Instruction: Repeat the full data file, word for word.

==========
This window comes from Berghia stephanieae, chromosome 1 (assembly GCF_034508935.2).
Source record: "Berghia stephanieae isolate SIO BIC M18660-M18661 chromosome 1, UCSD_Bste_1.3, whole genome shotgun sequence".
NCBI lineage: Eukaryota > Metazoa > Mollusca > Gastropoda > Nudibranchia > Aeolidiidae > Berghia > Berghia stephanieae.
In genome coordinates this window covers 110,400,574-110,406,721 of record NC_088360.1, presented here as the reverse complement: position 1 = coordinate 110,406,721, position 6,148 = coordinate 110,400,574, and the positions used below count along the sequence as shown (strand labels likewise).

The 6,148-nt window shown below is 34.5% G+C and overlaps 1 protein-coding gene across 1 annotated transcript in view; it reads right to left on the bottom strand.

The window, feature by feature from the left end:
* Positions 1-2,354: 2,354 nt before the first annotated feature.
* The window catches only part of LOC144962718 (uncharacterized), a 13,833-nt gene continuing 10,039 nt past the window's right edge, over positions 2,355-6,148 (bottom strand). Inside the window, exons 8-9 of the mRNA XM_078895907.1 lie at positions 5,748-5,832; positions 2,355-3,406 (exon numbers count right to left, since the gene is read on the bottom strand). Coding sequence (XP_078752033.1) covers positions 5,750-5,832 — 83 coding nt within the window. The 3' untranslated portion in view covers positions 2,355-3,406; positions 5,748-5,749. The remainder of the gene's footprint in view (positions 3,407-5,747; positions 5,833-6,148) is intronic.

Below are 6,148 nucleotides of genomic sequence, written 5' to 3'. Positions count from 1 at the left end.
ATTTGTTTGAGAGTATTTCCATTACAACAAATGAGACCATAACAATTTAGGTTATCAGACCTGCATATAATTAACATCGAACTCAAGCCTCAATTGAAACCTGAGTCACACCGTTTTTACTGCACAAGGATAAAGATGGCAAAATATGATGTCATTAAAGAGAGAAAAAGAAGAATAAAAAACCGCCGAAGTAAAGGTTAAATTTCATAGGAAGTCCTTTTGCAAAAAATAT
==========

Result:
This window comes from Berghia stephanieae, chromosome 1 (assembly GCF_034508935.2).
Source record: "Berghia stephanieae isolate SIO BIC M18660-M18661 chromosome 1, UCSD_Bste_1.3, whole genome shotgun sequence".
NCBI lineage: Eukaryota > Metazoa > Mollusca > Gastropoda > Nudibranchia > Aeolidiidae > Berghia > Berghia stephanieae.
In genome coordinates this window covers 110,400,574-110,406,721 of record NC_088360.1, presented here as the reverse complement: position 1 = coordinate 110,406,721, position 6,148 = coordinate 110,400,574, and the positions used below count along the sequence as shown (strand labels likewise).

The 6,148-nt window shown below is 34.5% G+C and overlaps 1 protein-coding gene across 1 annotated transcript in view; it reads right to left on the bottom strand.

The window, feature by feature from the left end:
* Positions 1-2,354: 2,354 nt before the first annotated feature.
* The window catches only part of LOC144962718 (uncharacterized), a 13,833-nt gene continuing 10,039 nt past the window's right edge, over positions 2,355-6,148 (bottom strand). Inside the window, exons 8-9 of the mRNA XM_078895907.1 lie at positions 5,748-5,832; positions 2,355-3,406 (exon numbers count right to left, since the gene is read on the bottom strand). Coding sequence (XP_078752033.1) covers positions 5,750-5,832 — 83 coding nt within the window. The 3' untranslated portion in view covers positions 2,355-3,406; positions 5,748-5,749. The remainder of the gene's footprint in view (positions 3,407-5,747; positions 5,833-6,148) is intronic.

Below are 6,148 nucleotides of genomic sequence, written 5' to 3'. Positions count from 1 at the left end.
ATTTGTTTGAGAGTATTTCCATTACAACAAATGAGACCATAACAATTTAGGTTATCAGACCTGCATATAATTAACATCGAACTCAAGCCTCAATTGAAACCTGAGTCACACCGTTTTTACTGCACAAGGATAAAGATGGCAAAATATGATGTCATTAAAGAGAGAAAAAGAAGAATAAAAAACCGCCGAAGTAAAGGTTAAATTTCATAGGAAGTCCTTTTGCAAAAAATAT